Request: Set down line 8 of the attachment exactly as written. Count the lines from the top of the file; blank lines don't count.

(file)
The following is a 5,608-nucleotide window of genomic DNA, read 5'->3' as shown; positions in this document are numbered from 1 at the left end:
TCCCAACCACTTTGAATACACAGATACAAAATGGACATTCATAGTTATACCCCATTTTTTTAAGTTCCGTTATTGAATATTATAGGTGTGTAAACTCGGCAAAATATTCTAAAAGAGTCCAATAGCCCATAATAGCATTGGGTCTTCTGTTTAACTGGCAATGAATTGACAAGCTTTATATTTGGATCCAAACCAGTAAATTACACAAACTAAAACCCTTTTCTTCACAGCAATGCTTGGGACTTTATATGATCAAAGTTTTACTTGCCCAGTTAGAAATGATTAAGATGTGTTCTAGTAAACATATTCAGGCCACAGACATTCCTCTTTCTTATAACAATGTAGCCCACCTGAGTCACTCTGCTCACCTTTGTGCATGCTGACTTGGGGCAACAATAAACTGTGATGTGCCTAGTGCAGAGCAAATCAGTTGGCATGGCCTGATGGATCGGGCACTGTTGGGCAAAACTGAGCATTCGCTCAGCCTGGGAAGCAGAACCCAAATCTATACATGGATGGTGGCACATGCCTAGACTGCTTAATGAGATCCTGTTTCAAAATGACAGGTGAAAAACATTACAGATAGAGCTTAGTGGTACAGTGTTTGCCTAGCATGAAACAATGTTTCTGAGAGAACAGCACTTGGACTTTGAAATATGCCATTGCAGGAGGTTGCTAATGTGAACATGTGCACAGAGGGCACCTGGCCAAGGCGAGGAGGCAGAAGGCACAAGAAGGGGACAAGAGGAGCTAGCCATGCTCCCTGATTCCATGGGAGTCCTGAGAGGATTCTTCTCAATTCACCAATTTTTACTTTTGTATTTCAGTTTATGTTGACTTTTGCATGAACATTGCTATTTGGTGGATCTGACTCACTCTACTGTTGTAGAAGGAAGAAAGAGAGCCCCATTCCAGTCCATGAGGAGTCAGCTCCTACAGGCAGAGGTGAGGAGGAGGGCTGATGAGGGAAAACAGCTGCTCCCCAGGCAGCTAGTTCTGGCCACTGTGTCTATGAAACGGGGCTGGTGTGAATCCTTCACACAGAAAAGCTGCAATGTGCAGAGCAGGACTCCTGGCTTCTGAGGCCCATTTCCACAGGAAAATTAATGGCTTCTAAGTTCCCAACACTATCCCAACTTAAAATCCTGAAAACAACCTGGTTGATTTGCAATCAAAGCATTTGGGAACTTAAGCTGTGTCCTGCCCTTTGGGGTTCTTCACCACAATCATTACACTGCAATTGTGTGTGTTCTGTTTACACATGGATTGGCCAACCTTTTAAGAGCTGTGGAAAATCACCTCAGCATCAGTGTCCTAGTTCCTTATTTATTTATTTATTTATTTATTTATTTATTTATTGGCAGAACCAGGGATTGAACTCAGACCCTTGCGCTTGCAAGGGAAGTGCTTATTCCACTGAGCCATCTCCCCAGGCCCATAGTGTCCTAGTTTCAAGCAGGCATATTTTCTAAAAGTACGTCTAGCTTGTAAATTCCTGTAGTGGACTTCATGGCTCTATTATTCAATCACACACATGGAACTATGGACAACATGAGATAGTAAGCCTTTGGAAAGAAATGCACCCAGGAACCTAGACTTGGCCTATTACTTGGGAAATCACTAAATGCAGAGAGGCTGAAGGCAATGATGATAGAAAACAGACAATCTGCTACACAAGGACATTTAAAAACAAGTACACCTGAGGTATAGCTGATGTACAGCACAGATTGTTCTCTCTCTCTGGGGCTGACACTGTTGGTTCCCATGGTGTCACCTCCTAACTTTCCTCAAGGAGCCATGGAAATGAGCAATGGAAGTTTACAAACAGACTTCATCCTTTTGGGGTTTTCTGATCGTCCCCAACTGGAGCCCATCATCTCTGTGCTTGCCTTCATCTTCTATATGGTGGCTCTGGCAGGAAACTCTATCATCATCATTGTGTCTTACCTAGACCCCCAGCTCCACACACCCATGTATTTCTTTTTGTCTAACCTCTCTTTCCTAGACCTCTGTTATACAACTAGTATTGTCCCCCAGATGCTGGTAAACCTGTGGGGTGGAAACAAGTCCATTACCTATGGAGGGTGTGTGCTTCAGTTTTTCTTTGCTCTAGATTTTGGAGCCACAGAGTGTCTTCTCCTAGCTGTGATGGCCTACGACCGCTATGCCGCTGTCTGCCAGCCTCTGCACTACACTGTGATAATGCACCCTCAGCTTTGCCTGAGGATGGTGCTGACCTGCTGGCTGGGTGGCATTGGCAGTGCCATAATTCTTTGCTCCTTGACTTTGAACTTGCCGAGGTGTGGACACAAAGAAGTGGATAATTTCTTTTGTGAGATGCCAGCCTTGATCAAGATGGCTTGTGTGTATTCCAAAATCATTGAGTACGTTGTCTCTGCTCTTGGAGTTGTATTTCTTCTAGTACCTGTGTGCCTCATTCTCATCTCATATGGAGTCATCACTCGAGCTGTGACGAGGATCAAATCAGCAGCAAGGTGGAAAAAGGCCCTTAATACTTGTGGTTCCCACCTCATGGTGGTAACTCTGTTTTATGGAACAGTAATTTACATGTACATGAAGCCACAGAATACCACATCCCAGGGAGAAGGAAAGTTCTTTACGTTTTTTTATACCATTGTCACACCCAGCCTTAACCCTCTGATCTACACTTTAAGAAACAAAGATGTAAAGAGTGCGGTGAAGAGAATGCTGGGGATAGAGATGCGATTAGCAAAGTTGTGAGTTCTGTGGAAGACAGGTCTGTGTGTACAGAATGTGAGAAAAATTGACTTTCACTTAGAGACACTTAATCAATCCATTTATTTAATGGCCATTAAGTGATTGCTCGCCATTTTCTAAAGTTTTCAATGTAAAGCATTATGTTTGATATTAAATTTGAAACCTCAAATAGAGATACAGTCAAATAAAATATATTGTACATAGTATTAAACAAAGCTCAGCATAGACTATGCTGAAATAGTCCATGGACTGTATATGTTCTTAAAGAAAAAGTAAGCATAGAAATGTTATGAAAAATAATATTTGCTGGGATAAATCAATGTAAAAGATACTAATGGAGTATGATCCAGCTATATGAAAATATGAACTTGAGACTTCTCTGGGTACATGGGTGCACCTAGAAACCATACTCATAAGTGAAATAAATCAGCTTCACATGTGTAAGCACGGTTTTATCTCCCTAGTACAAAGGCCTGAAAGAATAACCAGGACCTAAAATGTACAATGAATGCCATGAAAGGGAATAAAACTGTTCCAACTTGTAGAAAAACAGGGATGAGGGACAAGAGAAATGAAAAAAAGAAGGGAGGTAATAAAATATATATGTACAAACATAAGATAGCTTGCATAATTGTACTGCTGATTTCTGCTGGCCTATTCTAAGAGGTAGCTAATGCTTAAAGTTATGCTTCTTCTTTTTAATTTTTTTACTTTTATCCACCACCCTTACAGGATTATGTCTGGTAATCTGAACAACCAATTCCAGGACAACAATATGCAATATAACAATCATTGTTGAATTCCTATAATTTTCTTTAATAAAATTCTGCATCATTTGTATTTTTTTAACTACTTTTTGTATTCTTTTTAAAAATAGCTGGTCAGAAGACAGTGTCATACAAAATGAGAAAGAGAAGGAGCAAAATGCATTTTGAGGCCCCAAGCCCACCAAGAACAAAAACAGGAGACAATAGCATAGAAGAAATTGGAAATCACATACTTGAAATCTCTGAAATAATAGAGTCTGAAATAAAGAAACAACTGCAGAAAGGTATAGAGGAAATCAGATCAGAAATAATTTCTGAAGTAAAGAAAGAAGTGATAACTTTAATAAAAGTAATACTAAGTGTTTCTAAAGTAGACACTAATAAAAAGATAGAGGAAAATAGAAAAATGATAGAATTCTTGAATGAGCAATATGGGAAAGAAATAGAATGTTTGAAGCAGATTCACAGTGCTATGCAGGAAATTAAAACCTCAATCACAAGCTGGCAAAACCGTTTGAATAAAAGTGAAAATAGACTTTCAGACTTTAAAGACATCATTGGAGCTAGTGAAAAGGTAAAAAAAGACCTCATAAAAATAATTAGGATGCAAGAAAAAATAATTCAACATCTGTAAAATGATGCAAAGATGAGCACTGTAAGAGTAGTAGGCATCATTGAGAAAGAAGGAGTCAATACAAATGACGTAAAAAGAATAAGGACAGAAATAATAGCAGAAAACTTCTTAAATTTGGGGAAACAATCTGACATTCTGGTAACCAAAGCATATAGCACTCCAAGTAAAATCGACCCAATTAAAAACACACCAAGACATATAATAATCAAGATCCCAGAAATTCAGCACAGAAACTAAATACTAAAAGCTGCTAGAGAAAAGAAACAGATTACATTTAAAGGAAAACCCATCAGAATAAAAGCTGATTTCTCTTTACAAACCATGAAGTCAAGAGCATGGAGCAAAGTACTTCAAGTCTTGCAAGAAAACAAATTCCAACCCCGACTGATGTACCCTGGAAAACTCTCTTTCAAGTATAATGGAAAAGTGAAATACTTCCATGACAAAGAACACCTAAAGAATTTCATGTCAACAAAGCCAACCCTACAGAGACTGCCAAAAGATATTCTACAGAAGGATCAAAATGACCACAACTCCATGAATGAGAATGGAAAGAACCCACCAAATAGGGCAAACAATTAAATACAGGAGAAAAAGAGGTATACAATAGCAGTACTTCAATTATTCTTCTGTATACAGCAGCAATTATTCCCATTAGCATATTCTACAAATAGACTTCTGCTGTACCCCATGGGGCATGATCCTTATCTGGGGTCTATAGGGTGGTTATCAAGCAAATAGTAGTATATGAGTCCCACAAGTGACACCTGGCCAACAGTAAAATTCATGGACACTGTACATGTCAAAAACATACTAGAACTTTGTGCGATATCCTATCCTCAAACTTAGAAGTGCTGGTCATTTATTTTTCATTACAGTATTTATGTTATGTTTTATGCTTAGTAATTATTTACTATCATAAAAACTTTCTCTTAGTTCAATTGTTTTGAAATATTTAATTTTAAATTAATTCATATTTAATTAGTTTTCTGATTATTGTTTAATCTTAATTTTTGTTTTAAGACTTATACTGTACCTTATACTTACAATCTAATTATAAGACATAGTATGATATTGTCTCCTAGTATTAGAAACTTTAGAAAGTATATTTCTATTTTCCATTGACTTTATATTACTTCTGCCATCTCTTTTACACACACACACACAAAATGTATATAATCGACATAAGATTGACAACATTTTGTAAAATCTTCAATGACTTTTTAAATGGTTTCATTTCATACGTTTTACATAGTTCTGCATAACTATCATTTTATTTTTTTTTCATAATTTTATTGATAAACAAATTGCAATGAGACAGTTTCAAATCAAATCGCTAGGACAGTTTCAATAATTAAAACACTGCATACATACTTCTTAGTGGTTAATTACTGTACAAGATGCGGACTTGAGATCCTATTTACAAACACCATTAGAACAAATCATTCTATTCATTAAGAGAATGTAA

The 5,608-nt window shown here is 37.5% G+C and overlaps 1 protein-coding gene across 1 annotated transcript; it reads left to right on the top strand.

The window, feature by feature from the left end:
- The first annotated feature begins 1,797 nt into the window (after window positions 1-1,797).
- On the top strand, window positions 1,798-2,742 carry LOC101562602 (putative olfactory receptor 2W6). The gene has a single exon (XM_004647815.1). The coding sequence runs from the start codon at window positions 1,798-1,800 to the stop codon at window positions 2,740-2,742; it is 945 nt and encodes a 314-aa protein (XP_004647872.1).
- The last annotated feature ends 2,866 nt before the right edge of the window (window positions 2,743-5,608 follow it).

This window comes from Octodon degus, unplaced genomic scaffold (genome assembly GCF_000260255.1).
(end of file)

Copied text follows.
This window comes from Octodon degus, unplaced genomic scaffold (genome assembly GCF_000260255.1).